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Partners for DemocracyCrafting the New Japanese State Under MacArthur$
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Ray A. Moore and Donald L. Robinson

Print publication date: 2002

Print ISBN-13: 9780195151169

Published to Oxford Scholarship Online: November 2003

DOI: 10.1093/019515116X.001.0001

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“A Very Serious Matter”: The Cabinet's Initial Reactions

“A Very Serious Matter”: The Cabinet's Initial Reactions

Chapter:
(p.111) 7 “A Very Serious Matter”: The Cabinet's Initial Reactions
Source:
Partners for Democracy
Author(s):

Ray A. Moore

Donald L. Robinson (Contributor Webpage)

Publisher:
Oxford University Press
DOI:10.1093/019515116X.003.0008

Describes how Whitney pressured the Japanese government to accept the SCAP draft as the basis of a new constitution. Following talks with MacArthur and Whitney, the Shidehara cabinet accepted SCAP's demands and charged Matsumoto with preparing a draft for presentation to Government Section. Whitney and his staff expected the Japanese to submit essentially a translation of the SCAP draft, while Matsumoto believed he could determine the contents of the draft so long as he included the “fundamental principles” (the emperor as “symbol” and renunciation of war) mentioned by MacArthur to Shidehara. This misunderstanding caused a serious conflict when the two sides met to consider Matsumoto's March 2 draft.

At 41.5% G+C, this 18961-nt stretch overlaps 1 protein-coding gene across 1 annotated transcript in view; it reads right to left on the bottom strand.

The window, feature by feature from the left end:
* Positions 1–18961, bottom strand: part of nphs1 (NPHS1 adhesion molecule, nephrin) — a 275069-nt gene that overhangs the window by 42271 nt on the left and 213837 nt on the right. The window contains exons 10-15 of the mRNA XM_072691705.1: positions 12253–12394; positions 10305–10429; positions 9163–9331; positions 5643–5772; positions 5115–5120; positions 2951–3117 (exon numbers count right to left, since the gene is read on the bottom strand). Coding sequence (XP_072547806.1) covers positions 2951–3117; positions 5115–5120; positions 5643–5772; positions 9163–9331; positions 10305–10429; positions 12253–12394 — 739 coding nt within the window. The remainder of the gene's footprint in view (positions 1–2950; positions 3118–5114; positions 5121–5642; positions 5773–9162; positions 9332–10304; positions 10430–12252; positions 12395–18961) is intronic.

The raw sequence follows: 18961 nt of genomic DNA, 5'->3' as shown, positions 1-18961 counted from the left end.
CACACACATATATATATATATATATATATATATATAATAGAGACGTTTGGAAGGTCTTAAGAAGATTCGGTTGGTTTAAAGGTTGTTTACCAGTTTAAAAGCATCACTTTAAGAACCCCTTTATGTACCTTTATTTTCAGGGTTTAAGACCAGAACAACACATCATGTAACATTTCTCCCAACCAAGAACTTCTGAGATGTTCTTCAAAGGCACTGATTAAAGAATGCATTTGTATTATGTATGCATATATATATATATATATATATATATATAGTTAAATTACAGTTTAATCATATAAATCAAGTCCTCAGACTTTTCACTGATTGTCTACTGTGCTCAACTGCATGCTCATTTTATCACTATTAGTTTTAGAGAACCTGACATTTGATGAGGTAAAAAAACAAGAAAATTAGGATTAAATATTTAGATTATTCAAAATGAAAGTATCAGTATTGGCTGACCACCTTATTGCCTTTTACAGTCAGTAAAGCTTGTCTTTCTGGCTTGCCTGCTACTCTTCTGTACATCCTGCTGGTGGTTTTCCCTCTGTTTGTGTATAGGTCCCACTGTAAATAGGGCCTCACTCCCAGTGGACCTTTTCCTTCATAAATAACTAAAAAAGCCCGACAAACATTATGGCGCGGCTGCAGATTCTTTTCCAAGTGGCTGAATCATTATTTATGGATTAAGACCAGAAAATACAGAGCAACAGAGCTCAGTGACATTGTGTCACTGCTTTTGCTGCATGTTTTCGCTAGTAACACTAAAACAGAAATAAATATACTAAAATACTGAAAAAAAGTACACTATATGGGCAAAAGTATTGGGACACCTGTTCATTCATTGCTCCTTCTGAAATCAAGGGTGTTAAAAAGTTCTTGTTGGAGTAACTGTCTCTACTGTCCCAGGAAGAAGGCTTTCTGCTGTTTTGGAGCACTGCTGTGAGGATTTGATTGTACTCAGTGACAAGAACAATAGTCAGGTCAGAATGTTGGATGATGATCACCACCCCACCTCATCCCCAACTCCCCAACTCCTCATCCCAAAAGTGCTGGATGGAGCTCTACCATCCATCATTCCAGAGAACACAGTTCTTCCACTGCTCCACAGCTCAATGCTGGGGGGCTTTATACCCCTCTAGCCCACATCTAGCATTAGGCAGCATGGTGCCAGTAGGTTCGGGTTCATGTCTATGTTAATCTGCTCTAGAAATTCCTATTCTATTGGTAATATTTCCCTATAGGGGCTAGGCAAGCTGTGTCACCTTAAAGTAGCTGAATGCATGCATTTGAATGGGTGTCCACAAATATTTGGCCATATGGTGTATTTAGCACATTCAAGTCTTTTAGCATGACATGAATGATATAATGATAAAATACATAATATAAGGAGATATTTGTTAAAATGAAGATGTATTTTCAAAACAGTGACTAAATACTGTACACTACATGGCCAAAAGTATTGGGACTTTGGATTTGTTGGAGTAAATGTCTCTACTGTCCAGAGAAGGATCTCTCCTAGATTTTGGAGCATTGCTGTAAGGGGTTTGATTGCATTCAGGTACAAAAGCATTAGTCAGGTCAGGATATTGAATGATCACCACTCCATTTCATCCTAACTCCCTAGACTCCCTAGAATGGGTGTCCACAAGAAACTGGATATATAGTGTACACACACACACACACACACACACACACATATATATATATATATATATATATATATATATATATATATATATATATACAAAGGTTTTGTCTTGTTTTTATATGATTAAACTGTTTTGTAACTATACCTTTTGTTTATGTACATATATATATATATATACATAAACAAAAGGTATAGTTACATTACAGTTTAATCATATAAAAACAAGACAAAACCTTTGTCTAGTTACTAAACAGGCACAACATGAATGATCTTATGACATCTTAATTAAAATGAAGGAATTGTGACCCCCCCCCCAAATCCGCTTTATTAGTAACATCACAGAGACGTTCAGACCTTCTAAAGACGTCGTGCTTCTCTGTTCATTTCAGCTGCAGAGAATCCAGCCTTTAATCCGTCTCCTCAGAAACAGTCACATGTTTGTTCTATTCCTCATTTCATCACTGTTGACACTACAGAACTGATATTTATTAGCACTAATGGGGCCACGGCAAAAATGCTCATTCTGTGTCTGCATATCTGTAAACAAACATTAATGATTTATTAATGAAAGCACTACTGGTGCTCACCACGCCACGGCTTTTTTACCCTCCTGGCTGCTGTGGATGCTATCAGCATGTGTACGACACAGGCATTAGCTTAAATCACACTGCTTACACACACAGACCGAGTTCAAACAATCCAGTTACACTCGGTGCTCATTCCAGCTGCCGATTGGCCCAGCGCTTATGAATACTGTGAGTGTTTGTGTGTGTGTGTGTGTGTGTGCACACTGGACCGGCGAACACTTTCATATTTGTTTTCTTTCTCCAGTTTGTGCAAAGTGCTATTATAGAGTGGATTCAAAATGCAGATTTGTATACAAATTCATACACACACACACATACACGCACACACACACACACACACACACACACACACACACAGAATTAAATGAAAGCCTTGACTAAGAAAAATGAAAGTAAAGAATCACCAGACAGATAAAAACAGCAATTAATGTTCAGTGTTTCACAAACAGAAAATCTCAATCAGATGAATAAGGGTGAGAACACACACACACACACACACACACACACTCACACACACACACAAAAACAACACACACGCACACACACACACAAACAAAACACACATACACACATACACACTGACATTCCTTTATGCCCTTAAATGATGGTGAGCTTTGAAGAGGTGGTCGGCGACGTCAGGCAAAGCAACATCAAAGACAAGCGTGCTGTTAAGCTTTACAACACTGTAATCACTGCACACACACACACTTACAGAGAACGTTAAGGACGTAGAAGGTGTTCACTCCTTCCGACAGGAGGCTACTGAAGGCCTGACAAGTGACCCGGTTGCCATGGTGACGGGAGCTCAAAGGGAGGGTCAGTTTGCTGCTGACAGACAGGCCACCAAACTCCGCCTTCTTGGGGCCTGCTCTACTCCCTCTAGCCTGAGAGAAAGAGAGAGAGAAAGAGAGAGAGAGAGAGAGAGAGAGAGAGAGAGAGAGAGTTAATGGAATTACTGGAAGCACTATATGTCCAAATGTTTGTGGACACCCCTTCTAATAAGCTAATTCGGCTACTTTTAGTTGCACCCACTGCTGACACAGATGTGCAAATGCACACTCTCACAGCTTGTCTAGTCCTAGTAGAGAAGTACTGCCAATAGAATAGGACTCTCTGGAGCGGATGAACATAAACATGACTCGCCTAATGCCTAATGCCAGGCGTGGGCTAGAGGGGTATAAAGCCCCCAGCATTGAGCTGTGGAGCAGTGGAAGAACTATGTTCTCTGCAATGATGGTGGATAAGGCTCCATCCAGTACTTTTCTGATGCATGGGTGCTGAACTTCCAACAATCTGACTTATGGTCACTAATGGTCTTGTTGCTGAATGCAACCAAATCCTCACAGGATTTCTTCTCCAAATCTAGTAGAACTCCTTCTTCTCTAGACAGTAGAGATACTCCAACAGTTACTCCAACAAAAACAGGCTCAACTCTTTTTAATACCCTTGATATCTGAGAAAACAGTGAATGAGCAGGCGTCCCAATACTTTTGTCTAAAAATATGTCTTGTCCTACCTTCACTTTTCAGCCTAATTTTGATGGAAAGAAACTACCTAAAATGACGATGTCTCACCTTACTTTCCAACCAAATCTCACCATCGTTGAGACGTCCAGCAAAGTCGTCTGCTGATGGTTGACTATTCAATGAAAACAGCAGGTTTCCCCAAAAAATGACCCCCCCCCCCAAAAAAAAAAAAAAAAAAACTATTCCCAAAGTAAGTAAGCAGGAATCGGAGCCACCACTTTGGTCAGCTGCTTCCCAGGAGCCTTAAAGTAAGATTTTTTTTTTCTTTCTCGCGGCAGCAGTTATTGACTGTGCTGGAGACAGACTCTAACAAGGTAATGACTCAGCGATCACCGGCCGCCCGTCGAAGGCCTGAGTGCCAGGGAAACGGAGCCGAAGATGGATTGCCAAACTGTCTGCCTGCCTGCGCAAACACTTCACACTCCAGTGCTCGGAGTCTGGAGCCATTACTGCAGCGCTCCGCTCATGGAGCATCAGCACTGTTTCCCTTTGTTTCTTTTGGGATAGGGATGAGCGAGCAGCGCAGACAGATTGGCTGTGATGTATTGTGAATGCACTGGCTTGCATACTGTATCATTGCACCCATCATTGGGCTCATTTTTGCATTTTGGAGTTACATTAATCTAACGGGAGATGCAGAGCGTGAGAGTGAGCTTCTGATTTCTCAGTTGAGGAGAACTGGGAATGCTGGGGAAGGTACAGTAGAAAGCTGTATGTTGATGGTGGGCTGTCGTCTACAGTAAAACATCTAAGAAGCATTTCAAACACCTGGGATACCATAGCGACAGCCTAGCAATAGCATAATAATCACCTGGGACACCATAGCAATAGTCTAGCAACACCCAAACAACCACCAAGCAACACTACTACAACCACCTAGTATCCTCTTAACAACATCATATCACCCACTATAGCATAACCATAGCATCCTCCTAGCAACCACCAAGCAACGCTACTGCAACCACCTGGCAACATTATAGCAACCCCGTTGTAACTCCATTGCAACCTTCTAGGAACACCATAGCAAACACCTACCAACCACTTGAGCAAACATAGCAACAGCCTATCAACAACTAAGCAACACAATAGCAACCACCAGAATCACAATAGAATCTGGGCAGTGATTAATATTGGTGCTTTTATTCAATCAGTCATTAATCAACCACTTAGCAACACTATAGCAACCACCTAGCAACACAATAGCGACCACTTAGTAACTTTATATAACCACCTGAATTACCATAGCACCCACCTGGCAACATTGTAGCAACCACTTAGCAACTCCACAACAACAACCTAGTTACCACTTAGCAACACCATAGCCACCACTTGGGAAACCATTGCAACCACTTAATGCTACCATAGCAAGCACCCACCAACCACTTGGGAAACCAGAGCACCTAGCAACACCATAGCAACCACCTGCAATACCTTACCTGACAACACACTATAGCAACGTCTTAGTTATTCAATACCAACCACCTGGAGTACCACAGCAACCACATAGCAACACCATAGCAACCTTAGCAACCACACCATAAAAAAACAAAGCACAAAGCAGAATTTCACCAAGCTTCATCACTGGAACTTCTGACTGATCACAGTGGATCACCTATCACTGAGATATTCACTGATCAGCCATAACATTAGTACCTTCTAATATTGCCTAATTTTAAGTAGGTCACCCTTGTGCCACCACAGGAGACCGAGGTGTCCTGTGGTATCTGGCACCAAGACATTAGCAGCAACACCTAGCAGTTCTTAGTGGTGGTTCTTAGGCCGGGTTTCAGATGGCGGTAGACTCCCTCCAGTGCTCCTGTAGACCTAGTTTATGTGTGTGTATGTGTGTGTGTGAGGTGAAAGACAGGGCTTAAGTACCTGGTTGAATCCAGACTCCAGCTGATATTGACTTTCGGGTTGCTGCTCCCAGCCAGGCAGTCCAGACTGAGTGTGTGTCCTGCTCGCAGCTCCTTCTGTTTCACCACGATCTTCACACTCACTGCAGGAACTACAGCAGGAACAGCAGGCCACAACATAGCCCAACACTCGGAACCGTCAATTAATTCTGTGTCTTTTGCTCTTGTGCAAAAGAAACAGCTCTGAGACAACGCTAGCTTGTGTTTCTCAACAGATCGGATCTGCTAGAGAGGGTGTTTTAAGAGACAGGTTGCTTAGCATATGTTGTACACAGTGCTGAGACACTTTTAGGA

Keywords:   fundamental principles, Government Section, Matsumoto Jōji, Matsumoto's March 2 draft, SCAP's draft as a model, Shidehara‐MacArthur talk, Yoshida Shigeru, Whitney

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